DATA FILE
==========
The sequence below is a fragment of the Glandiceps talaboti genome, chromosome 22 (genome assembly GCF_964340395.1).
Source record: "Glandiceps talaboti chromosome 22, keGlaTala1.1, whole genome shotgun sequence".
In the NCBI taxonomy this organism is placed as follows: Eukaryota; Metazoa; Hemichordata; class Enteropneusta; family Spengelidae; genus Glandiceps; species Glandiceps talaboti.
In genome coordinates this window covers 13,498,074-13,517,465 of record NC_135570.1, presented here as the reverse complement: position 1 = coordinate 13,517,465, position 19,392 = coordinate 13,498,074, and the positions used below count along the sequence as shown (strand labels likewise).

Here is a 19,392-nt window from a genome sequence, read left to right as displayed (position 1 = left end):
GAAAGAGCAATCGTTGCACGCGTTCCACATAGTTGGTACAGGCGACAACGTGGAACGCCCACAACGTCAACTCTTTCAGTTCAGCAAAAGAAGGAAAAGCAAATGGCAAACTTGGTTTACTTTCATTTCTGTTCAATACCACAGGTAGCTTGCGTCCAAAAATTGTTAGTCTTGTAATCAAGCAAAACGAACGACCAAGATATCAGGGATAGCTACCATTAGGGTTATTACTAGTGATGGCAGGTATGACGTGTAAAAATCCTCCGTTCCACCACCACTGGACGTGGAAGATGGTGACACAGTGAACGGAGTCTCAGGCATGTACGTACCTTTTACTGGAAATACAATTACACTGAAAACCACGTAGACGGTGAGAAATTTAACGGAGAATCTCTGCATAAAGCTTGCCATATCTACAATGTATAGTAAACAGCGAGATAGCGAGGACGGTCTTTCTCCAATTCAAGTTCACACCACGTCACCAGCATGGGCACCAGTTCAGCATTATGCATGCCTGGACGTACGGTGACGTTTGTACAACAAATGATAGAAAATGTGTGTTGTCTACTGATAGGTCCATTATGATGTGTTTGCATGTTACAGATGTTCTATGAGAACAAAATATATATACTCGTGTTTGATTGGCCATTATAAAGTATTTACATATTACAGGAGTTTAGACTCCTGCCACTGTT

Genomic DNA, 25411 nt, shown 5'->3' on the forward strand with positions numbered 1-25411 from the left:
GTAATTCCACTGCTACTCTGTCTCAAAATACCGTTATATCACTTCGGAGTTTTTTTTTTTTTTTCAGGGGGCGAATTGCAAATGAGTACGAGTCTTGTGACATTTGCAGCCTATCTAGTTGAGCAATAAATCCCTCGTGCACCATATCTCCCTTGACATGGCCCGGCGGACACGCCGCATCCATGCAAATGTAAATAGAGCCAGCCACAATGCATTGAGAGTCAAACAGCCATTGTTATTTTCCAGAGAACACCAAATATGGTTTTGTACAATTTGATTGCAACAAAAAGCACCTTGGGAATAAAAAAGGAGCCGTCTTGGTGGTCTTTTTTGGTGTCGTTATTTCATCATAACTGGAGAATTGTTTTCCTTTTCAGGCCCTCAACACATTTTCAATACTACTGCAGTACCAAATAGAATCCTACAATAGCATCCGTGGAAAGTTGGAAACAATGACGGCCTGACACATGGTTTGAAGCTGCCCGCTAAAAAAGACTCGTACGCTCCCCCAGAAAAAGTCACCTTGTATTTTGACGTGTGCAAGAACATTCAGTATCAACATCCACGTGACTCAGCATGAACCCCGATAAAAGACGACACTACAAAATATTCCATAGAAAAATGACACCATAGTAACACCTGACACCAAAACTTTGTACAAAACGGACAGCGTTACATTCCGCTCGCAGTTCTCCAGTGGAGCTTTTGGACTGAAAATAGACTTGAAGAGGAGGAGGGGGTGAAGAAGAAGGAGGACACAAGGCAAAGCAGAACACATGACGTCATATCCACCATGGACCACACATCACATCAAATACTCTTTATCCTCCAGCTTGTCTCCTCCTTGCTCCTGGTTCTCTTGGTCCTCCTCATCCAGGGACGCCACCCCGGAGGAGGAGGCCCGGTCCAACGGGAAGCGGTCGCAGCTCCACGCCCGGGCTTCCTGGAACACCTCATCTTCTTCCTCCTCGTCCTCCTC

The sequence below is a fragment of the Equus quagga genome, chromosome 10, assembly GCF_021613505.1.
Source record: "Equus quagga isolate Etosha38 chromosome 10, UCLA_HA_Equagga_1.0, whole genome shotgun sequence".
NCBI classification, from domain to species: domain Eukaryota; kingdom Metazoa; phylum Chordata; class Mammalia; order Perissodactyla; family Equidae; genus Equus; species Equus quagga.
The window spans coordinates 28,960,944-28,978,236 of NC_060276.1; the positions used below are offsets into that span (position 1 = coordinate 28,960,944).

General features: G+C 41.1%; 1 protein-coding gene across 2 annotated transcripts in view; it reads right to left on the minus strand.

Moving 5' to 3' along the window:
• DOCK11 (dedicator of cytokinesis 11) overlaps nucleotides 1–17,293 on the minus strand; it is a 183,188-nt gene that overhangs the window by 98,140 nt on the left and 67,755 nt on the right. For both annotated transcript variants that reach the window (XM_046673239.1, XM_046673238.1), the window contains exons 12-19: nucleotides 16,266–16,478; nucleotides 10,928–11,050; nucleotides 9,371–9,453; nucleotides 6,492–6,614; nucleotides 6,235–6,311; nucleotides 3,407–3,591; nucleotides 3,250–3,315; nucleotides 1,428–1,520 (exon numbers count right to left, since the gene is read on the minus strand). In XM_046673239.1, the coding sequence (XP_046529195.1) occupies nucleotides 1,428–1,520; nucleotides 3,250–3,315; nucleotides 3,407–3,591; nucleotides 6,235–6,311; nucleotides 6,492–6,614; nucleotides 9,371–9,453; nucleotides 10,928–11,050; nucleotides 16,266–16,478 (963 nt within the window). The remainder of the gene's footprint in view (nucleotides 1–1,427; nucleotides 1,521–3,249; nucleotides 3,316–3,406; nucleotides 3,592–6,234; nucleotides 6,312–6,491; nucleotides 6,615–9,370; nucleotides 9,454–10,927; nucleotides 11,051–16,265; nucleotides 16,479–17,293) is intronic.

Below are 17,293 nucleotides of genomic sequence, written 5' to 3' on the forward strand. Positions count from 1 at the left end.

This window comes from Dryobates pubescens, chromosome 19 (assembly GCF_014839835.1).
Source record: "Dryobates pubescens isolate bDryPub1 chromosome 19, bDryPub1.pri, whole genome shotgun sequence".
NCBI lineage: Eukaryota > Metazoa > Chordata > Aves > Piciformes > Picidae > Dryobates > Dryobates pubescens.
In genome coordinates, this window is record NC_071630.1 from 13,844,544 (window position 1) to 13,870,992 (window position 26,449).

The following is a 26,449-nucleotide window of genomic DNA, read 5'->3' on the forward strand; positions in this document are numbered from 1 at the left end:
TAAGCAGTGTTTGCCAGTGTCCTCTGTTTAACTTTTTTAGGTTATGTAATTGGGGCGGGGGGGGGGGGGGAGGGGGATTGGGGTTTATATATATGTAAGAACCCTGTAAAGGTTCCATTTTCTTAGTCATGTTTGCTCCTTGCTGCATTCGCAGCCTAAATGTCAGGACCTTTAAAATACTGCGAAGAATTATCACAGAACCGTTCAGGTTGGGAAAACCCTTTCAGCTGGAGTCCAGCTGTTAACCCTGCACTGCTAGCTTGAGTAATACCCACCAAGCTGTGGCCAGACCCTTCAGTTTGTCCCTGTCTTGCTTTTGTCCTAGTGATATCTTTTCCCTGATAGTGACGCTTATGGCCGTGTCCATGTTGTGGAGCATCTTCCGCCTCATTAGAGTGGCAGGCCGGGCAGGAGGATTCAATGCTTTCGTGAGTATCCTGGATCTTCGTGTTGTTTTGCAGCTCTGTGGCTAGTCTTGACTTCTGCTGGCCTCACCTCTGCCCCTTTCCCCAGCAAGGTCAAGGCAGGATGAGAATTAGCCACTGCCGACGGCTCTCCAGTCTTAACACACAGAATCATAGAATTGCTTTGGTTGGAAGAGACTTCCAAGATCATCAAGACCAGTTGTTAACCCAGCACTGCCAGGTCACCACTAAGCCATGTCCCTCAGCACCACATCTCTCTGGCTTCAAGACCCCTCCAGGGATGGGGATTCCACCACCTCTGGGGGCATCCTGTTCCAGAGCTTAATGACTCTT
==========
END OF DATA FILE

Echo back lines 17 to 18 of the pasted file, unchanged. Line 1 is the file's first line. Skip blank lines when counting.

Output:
This window comes from Dryobates pubescens, chromosome 19 (assembly GCF_014839835.1).
Source record: "Dryobates pubescens isolate bDryPub1 chromosome 19, bDryPub1.pri, whole genome shotgun sequence".